If natural gas is a significant underlying cost or a significant source of income for your business there is one term that you would have to live with and perhaps even sleep with – ‘VOLATILITY’. Natural gas is historically one of the most volatile commodities and the price fluctuations that take place can be very troublesome for both consumers and producers. Managing this risk is not always easy, but can be done through the use of a well laid out hedging strategy. Natural gas hedging is by no means a way a “profit center”, but rather is meant to mitigate the risks involved for your business due to unwanted price fluctuations. In this article, we take a look at some of the commodity trading basic principles when hedging natural gas.
What Is Hedging?
Hedging is the process of using energy derivatives (forwards, futures, options, swaps, etc.) to lock-in or protects against potentially harmful future price movements in the price of physical energy commodities.
For instance, the price of utility electricity that is generated using natural gas-fired generators is subject to significant fluctuations given the physical price of natural gas. By buying forward using natural gas futures or swaps the utility can “lock-in” the price of their gas at a given price. By fixing price the utility can then budget and plan accordingly should physical prices continue to rise or fall.
Use Statistical Models for Hedging
Now that you understand the theory behind hedging it is important to note that making the right decision in terms of FBS price of natural gas and the time to hedge will be a significant part in deciding your hedging program’s success. This is where you should incorporate a statistical model that would offer you scientifically analyzed data to understand the market’s price cycles. Using this type of model you will be able to make the right decision in terms of when to hedge, the right maturity to use, and the best derivates to meet your hedging goals and risk appetite.
If you are hedging for the long-term, a year or more, scaling into the hedges is equally important to minimize your risks. These statistical models will also guide you on the right path in terms of decision making. The biggest advantage of using these models is that they can be used to design a hedging strategy that meets your company’s unique risk management goals and risk appetite. No two companies have the same exposures to natural gas price risk, and therefore, no two hedging programs should be the same. Hedging is a way to cut down on your exposure to natural gas price risk. You need to choose the right statistical model tool for natural gas hedging to ensure success.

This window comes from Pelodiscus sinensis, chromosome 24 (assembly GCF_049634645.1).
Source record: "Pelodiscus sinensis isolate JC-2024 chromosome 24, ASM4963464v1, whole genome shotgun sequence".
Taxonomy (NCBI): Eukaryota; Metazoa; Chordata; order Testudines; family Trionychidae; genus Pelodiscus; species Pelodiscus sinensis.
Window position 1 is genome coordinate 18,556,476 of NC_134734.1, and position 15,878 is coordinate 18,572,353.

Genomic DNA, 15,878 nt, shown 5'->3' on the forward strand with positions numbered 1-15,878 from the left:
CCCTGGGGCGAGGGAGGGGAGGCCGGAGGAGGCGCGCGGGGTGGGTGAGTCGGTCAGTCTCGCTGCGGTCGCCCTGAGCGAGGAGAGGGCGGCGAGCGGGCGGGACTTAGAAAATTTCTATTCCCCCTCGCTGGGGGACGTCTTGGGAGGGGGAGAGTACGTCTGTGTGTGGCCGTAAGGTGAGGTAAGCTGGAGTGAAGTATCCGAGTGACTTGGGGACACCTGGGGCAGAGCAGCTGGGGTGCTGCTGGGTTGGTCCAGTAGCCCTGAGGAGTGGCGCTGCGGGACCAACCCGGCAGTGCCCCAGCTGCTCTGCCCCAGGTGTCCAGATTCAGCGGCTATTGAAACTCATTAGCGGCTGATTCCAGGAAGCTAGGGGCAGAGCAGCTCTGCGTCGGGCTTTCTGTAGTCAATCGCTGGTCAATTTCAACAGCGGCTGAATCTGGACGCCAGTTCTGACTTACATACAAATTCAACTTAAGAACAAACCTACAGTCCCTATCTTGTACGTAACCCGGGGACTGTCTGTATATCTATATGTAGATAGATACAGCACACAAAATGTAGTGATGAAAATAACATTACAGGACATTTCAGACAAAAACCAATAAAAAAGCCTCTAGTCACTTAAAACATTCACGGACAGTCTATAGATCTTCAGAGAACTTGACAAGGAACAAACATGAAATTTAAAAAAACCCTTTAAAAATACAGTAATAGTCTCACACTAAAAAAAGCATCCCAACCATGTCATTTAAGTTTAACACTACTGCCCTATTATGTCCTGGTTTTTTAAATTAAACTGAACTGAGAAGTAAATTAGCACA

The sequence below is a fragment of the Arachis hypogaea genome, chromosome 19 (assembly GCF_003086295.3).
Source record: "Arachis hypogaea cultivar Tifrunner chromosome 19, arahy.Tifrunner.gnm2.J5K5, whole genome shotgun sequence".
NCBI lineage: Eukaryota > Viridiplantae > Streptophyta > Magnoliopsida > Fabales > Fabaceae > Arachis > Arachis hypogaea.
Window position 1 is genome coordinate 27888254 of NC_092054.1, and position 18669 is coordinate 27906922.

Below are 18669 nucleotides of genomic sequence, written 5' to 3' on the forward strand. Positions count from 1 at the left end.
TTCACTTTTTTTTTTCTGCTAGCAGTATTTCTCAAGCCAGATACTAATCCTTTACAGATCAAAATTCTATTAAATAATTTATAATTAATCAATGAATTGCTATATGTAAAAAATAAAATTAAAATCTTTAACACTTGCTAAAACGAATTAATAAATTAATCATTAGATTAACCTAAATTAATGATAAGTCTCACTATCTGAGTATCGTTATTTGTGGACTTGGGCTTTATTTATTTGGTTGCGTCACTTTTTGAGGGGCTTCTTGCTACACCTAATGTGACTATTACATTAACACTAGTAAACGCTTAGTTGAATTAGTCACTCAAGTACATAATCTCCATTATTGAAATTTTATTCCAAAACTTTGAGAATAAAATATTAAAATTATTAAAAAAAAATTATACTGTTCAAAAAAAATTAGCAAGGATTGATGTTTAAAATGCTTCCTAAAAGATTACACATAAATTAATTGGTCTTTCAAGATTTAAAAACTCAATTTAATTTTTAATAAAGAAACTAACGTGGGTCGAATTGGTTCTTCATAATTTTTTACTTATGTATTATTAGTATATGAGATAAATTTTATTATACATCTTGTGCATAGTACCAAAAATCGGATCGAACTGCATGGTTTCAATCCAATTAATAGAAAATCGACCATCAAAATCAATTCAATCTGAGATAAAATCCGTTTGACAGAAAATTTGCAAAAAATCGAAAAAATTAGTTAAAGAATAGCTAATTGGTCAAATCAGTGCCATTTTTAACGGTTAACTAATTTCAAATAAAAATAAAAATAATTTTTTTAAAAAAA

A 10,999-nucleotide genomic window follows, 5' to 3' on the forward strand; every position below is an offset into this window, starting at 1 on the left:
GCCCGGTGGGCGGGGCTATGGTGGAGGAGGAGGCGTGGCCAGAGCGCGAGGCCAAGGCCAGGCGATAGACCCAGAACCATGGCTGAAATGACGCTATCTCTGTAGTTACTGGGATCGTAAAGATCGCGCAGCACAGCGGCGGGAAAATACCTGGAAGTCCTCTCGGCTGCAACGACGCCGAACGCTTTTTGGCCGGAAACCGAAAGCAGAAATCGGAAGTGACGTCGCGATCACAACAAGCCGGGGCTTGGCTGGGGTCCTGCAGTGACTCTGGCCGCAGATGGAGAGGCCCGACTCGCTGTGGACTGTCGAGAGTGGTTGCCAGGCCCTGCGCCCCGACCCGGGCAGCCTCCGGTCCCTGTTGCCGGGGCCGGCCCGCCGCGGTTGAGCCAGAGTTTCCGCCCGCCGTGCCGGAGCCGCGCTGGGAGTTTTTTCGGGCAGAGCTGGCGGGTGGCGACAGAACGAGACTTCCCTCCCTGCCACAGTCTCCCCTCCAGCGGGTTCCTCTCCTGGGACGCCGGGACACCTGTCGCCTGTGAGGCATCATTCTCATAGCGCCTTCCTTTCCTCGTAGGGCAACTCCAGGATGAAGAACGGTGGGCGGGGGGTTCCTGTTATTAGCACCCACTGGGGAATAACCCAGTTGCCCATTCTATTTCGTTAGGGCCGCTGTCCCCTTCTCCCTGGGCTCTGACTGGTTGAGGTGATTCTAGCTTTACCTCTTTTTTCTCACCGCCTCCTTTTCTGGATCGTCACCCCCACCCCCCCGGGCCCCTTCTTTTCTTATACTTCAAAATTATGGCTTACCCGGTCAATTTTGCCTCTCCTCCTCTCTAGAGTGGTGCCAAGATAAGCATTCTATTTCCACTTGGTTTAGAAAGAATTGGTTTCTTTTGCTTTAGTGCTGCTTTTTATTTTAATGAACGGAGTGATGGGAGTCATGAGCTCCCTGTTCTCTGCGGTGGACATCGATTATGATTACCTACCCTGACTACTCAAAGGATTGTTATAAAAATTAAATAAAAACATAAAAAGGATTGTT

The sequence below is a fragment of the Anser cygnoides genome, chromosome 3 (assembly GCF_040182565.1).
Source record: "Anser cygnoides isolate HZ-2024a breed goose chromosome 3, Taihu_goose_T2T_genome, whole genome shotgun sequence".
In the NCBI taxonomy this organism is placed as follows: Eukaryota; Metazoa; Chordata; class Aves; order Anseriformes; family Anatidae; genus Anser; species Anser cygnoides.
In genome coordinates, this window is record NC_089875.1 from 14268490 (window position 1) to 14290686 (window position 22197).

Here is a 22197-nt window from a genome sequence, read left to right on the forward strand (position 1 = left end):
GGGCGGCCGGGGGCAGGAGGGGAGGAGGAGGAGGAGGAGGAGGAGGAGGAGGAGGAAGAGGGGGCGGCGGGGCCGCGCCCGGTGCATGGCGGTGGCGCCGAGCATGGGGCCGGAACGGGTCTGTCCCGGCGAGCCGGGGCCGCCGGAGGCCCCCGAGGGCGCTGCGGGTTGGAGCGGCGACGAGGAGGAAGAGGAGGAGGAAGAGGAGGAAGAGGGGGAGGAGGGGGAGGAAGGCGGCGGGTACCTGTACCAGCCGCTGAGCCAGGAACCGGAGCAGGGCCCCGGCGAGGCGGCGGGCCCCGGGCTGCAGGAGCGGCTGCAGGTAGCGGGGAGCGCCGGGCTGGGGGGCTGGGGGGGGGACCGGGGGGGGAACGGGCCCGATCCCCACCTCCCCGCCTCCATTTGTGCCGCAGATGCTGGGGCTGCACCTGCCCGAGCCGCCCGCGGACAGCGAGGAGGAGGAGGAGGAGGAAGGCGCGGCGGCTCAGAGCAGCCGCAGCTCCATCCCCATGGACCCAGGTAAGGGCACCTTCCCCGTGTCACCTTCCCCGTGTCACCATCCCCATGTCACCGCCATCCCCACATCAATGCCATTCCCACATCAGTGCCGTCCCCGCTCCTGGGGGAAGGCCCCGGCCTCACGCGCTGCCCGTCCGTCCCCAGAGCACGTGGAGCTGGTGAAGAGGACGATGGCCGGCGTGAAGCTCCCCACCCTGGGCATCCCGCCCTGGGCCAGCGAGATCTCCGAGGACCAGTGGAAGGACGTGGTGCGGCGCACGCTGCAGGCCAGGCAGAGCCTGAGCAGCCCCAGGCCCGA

Don’t Rely On Speculative Hedging Strategies
Many companies who do a lot of buying and selling of crude & natural gas on a regular basis, tend to depend on speculative hedging strategies, based on long-term forecasts, promoted by trading desks. It is not a good idea to ignorantly accept the exact trade that they recommend and is often an ineffective way of implementing natural gas hedging. The right way is to run rigorous statistical models to determine what a hedge will do under different market situations. Unfortunately, a lot of companies are taken by surprise when they are recommended to use statistical models. They do not understand that it is important to develop these models and that they are furthermore analyzed, before executing a hedge. Moreover, these models need to be updated and analyzed on a regular basis. The sad part is, many companies have tasted the bitter pill of going bankrupt because of excessively speculative trading, in the pretence of hedging. They are not aware of the repercussions of their hedging decisions.
When faced with conditions where natural gas prices increase or decrease significantly, the traders and investors should be alert about the following:
- Unproven hedge techniques can be fatal.
- Producers including consumers that need to buy or sell huge amounts of natural gas need to stress-test their hedge strategy. This will allow in identifying the financial ramifications of individual positions, and also the complete hedge portfolio, in varied market situations. This should include not just their exposure to price risk, rather also the credit and operations risks.
Need For an Effective Natural Gas Hedging Strategy
The exposure to price risk is unique for an individual company; however, companies that are involved in commodity transactions such as natural gas and crude oil can effectively mitigate risk by putting in place a hedging strategy that meets their goals and risk appetite. A statistically based hedging product that identifies when to hedge, which maturity to use, how to scale in, and when to restructure, can be effective for organizations who buy and sell energy commodities and want to diminish their risk exposure. Here, a seasoned energy market technician can help by coming up with a roadmap on hedging with options, futures, and other derivatives.
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